Four more exist, floating around in private collections and each is a riff on the other—their inside joke rolling onwards. The 1991 artwork that hung there first is no longer on the nails: Würthle sold it, and it later made its way to the auction market in 2009, selling for a cool £2.2 million at Christie’s. Dutifully, Kippenberger made Würthle another in 1993, but it was sold too, and ended up at auction at Phillips de Pury & Company in 2007, selling for £636,000. That one is now in the Pinault Collection in France. Then, a work made “after Kippenberger” was made for Würthle by Richter. In Richter’s work, the paintings hanging about the tables are different. Versions of versions—self-canonization via serialization.
But even that one is gone now too. Richter’s copy of the Kippenberger copy went on tour in a show about the deceased artist’s influence, and never returned. Up in its place went collaborative work by Jonathan Meese and Albert Oehlen, and Richter kept asking Würthle when his work would back on the wall. Michel shrugged it off and said it was coming back soon enough. This went on for one or two years until, finally, Richter ran into a collector in Berlin, Folker Skulima. “[He] told me how happy he was to have my work because it was full of memories of Paris Bar,” Richter recalled, and he pretended to know what Skulima was talking about. Michel had sold it to him because he needed some money. “I was a little angry, but then I realized if I am angry I cannot go to the bar anymore. I decided to punish my friend with love.” Just like Kippenberger, he made him another painting, and he eats and drinks for free. “It’s a good deal,” Richter said.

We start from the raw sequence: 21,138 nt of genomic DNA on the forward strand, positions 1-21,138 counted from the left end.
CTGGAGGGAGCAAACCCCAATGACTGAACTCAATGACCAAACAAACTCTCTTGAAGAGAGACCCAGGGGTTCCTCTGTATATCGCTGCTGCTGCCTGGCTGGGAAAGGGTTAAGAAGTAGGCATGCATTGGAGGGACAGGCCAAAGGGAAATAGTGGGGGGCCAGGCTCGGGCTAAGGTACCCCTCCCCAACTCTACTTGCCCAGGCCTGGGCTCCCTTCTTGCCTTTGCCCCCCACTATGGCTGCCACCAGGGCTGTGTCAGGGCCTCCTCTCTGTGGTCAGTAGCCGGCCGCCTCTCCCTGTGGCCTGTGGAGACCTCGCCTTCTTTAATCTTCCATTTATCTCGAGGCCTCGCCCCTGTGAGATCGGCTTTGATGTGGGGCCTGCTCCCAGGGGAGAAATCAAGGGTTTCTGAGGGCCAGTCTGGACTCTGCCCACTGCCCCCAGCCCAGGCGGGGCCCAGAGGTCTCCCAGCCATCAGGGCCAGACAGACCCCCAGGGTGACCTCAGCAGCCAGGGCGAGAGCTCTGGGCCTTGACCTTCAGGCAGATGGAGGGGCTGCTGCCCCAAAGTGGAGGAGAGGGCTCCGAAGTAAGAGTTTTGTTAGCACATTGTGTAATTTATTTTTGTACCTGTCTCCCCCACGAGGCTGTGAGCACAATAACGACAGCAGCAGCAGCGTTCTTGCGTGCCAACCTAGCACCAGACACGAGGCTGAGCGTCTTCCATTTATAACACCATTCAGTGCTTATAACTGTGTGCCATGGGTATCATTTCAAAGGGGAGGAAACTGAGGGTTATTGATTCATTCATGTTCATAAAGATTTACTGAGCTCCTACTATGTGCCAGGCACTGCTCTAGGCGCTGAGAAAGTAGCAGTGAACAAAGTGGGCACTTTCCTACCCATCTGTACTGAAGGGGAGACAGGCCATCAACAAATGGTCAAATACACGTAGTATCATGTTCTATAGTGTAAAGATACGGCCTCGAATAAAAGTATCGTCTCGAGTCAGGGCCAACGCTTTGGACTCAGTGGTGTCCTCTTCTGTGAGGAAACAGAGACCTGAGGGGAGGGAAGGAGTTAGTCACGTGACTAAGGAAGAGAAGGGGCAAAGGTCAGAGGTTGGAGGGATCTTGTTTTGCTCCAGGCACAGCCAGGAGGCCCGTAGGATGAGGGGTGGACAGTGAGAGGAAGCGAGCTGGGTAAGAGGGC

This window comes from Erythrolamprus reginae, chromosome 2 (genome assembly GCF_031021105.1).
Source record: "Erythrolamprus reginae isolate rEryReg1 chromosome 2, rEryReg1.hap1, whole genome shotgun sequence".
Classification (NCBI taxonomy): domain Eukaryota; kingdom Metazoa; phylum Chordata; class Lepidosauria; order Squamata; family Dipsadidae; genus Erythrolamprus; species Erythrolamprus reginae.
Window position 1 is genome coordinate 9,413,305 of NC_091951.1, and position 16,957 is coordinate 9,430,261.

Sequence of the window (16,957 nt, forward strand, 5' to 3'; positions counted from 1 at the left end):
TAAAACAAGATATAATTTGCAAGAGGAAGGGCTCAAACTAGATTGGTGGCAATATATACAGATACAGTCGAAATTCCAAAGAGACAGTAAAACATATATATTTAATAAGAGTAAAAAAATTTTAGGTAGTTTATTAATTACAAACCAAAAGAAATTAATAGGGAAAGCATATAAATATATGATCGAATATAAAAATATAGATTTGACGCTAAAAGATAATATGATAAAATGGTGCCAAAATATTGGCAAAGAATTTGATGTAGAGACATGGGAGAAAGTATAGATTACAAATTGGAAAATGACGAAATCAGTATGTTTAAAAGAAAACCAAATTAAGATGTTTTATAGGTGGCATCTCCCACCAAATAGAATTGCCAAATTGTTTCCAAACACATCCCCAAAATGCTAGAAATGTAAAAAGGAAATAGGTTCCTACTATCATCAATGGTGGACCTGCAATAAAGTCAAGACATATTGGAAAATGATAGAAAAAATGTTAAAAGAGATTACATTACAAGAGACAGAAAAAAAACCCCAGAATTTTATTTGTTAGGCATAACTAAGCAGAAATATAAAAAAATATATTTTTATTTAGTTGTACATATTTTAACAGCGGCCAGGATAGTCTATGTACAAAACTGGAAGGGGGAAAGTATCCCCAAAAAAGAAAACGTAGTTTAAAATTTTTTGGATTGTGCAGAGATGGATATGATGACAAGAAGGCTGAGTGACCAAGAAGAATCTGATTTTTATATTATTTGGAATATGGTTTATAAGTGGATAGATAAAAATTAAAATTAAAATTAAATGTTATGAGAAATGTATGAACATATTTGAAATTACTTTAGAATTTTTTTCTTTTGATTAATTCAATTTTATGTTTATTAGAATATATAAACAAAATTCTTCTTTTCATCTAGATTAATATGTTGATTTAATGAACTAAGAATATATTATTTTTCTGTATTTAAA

The Kippenberger and Richter paintings were not sold out of lack of love, but rather necessity. Money troubles arose for Würthle and Nohal more than once. The restaurant industry is a business with tight overheads, and this crew also seemed to live large and have a lot of fun. They were not taking care of their paperwork appropriately: In 2011, Würthle and Nohal were taken to court accused of tax evasion to the tune of €2.9 million between 2001 and 2005.
At the hearing, Nohal and Würthle confessed. Nohal admitted the place “was poorly managed” and Würthle, according to a report in the Berliner Morgenpost from the time, told the court that the two had to repeatedly borrow money to “plug the holes in the cash register” and “even had to sell paintings that friends from the art scene had given them.”
More astounding then the multi-million euro fumble was the outcome in court. Each were given suspended jail sentences of two years, essentially, a slap on the wrists. In his ruling, the judge noted the duo were not “typical tax evaders” looking to hide money in Mallorca. “In the bar, they found a system and continued it, which, according to a tax investigator, is unfortunately common in Berlin,” the judge said, according to reports.
A journalist writing in Berliner Morgenpost at the time said, the duo, who “obviously know more about art than about accounting” were forced to declare insolvency and had to give up the restaurant. The judge sounds nearly affectionate in describing Nohal and Würthle: “two older men who to a certain extent have rendered outstanding services to Berlin culture… now facing the ruins of their bourgeois existence.”
Not much visibly changed, at least from the perspective of the guests. A fellow restauranteur, Ernst Arno Baur, was entrusted with the reins, but Würthle was hired as an employee. He still worked the door, and by most measures (except on the books) was a boss, and the restaurant’s heart and soul, according to regulars I spoke with. And that continued on for more than another decade—Würthle’s ease, charisma, and dry humor remained a fixture of Paris Bar.
Last weekend, just as the buds began peeking out in Austria, Würthle’s funeral was held in the region of Burgenland, a place known for its good wine. His dear friend, Austrian sculptor Walter Pichler, is buried just beside him. And just one hill over, never far from place or mind from Würthle, Kippenberger is resting. This wild metro line has made a final stop. But over in Berlin, Paris Bar is pouring out another drink.
Follow Artnet News on Facebook:
Want to stay ahead of the art world? Subscribe to our newsletter to get the breaking news, eye-opening interviews, and incisive critical takes that drive the conversation forward.